The following is an introduction to an 80-page discussion dealing with controversies regarding preterism. It’s not designed as a published work. It’s more of an accumulation of material to help people work through the debate. It goes along with two abbreviated talks I gave at Berean Bible Church’s conference “How Shall We Then Live?”
You can read and/or download a copy of the 80-page study here.
My first foray into the topic of eschatology was not a directed attempt to answer dispensationalism. When I was hired by American Vision in 1981, I concentrated on worldview issues with the first volume of God and Government that was published in 1982. I would often lecture on the subject. Invariably, there was always someone who would ask, “Why are we talking about these subjects because the Bible predicts that before Jesus returns world conditions will go from bad to worse?” This was more than 40 years ago!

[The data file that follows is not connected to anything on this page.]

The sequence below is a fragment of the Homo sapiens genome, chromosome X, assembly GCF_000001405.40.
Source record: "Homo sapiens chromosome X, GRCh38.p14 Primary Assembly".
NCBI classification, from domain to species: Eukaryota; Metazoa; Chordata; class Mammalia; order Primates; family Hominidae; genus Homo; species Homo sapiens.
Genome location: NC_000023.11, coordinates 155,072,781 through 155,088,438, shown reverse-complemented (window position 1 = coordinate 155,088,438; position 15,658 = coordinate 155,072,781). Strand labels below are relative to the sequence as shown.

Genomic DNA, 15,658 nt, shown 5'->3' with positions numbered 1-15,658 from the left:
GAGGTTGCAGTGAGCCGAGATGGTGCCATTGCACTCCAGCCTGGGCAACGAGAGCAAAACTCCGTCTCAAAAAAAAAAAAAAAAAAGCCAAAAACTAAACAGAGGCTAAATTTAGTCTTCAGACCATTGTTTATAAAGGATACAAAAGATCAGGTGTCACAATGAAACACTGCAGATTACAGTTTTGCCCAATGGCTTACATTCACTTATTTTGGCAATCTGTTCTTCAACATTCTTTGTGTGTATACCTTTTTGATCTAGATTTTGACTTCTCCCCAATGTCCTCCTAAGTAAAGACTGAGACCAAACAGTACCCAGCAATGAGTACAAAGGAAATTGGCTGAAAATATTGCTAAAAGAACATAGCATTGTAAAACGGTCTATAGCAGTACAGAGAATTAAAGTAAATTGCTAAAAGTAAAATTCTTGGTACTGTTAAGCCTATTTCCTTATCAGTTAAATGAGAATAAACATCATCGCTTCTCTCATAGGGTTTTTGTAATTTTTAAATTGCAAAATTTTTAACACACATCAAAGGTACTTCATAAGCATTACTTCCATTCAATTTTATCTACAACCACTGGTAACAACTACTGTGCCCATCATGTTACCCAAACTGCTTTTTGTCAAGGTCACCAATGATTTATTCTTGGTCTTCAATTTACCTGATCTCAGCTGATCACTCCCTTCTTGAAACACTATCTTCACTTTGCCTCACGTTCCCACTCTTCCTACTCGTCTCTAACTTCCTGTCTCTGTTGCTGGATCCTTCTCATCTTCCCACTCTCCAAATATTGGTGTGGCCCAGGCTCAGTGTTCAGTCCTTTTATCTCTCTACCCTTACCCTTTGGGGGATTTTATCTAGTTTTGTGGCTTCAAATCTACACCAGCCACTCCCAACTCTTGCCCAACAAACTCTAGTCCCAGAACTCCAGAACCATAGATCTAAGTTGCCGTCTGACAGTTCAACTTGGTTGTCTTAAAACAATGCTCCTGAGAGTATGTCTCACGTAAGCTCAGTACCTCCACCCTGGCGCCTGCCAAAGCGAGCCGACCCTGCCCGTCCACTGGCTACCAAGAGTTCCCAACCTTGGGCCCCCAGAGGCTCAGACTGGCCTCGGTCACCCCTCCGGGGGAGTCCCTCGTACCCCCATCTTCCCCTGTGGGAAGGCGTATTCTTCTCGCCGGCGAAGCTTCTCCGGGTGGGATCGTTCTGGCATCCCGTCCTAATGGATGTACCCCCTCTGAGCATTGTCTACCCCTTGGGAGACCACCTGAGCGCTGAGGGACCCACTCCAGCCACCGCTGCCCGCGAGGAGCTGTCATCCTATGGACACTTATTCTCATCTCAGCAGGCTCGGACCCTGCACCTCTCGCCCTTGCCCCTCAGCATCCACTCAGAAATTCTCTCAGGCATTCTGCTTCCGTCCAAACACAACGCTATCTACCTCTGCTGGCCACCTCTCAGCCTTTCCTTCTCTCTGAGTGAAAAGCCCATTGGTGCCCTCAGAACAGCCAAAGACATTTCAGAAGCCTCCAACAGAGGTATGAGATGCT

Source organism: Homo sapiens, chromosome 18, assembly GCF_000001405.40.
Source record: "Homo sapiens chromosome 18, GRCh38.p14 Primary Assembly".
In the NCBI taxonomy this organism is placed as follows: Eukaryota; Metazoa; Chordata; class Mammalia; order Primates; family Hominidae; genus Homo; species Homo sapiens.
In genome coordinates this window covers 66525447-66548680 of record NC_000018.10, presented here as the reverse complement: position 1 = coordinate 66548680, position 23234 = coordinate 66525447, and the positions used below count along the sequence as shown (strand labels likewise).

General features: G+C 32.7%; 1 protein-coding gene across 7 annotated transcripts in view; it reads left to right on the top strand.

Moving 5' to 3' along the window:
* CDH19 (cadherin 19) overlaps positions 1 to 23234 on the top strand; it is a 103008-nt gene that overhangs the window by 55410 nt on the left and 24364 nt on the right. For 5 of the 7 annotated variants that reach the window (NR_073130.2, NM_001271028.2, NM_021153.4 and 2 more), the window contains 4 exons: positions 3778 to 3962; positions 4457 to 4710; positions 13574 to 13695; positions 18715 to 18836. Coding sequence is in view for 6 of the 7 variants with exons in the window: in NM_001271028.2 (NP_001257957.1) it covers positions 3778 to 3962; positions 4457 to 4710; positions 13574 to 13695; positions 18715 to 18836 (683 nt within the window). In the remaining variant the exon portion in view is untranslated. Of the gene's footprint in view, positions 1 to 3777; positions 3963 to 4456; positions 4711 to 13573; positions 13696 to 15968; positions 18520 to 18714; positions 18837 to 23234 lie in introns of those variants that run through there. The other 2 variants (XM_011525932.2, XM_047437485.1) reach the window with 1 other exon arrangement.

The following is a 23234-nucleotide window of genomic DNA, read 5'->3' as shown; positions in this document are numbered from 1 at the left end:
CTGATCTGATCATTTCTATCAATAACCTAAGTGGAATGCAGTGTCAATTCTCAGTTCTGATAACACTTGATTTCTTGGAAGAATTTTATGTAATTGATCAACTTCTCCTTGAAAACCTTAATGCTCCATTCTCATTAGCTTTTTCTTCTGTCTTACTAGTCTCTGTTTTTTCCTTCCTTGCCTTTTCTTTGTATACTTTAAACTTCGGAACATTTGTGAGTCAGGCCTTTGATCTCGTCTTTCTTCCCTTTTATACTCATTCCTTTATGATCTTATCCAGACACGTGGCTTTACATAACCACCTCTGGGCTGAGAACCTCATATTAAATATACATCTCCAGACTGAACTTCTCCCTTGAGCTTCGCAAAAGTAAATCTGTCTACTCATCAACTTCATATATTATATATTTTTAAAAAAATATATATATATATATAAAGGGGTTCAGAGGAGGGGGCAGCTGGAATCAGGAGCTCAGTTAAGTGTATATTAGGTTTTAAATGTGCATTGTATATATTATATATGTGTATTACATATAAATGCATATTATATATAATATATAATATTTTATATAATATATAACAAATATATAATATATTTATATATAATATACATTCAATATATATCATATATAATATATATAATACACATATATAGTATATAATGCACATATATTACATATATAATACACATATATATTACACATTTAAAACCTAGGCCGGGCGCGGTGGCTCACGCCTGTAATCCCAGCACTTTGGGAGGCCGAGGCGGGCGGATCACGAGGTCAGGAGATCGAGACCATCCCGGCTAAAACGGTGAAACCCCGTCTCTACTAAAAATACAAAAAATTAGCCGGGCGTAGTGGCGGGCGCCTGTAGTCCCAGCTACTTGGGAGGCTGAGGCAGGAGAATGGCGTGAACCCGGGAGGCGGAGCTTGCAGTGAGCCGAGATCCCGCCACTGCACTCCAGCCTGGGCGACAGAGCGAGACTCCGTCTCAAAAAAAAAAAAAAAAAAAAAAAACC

While I had embraced the position of J. Marcellus Kik in his book Matthew 24 while I was in seminary at the height of The Late Great Planet Earth craze, I had not thought that much about prophecy including ultimate end-time events. Heaven, hell, the resurrection, what type of body we might have, the dead not getting their bodies until Jesus returns or new bodies at death, were not topics I thought much about. You can tell this from my books and articles on the subject. Eschatology was important as an apologetic to help Christians to move from “why polish brass on a sinking ship” to let’s rebuild the ship of state and everything related to it (self-, family, church, and commonwealth). That’s what God and Government and Ruler of the Nations were about.